Robert Levinson, a retired FBI agent who went missing in Iran nearly five years ago, appeared in a video that his family posted online Friday.

Levinson said he is not in very good health and has been running out of diabetes medication.

"I have been treated well," said Levinson, from Coral Springs, Florida. "But I need the help of the United States government to answer the requests of the group that has held me for three and a half years."

"Thirty-three years of service to the United States deserves something," said Levinson, who wore a white shirt and spoke with a gray wall in the backdrop. "Please help me."

In March, Secretary of State Hillary Clinton said that the United States had received indications that he was being held somewhere in southwest Asia, but the video marks the first publicly known evidence that Levinson is alive.

It is not clear where and when the video was shot. But there's an indication that the video possibly could have been recorded in late 2010 because Levinson went missing on Iran's Kish Island in March 2007 and said has been held for three and a half years. more

Austerity drives Greeks into the streets

Russians fight Twitter and Facebook battles over Putin election - 9th Dec 2011

Protests against president's party escalate across social media with flood of automated counterattacks and alleged hacking.

Russians have flooded Facebook and Twitter as they organise unprecedented protests against Vladimir Putin's United Russia party. But they are not alone. Thousands of Twitter accounts appear to have been created with the sole purpose of drowning out opposition voices by flooding the service's hashtag search function.

The automated attacks have dumped a blizzard of meaningless tweets with hashtags such as #Navalny, on which tweets about Alexei Navalny are collated, making it impossible to follow the flow of news about the arrested opposition leader. Many of the so-called "Twitter bots" have now been shut down.

The flood of fake tweets came after liberal websites, including the LiveJournal blogging platform, the website for radio station Ekho Moskvy and weekly journal Bolshoi Gorod , were shut down by distributed denial of service attacks on Sunday, the day of Russia's disputed parliamentary vote. Read More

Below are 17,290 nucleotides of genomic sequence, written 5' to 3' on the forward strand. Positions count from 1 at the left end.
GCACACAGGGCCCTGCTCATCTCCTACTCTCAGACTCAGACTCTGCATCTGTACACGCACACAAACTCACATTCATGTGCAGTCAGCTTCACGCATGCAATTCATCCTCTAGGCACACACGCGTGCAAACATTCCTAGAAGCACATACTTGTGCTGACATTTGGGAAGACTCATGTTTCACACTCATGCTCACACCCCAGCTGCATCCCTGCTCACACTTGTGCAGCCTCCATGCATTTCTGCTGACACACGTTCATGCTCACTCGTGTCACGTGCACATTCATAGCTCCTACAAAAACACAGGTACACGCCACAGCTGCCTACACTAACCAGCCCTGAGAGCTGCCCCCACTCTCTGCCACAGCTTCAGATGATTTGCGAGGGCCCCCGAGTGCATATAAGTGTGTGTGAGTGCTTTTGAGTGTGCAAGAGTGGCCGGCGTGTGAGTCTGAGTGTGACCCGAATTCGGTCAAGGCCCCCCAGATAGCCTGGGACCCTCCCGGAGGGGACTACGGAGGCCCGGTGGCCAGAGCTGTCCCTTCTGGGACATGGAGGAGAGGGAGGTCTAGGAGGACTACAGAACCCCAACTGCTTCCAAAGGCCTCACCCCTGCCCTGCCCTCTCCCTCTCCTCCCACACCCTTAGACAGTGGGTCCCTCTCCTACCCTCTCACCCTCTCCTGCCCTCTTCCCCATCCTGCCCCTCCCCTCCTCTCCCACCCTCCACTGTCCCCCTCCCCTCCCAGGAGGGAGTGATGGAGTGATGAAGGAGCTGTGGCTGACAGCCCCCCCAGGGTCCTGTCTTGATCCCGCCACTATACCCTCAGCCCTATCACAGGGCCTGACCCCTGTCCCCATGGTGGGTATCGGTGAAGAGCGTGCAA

Tobias Day, a police inspector, stabbed his wife and seven-year-old daughter to death before killing himself just days after he was sacked

Day, 37, butchered his family after a row at the family's semi-detached home in Melton Mowbray, Leics., on Thursday afternoon.

He attacked his family with a knife, killing his wife Samantha, 38, a nursery nurse, and their seven-year-old daughter Genevieve before taking his own life.

Day's other children, Kimberly, 15, and son Adam, 13, managed to scramble to safety and raise the alarm at nearby Swallowdale Primary School.

Armed police rushed to the house on Robin Crescent in Melton Mowbray, just after 4.30pm.

Officers used battering rams to force their way into the house and discovered Day, Samantha and Genevieve suffering from stab wounds.

All three died soon after of their injuries.

Kimberly, who had been due to perform in a school panto that evening, and her brother Adam were rushed to the Queens Medical Centre in Nottingham with life-threatening injuries.

The killings come just days after Day was sacked from Leicestershire Police following a disciplinary hearing. Read More

Austerity drives Greeks into the Street - 9th Dec 2011

4.6 Magnitude Earthquake MINDORO, PHILIPPINES - 9th Dec 2011

A magnitude 4.6 earthquake has struck Mindoro, Philippines at a depth of 132.9 km (82.6 miles), the quake hit at 10:02:37 UTC Friday 9th December 2011.
The epicenter was 32 km (19 miles) WSW of Batangas, Luzon, Philippines
No Tsunami Warning Issued - No Reports of Injuries or Damage at this time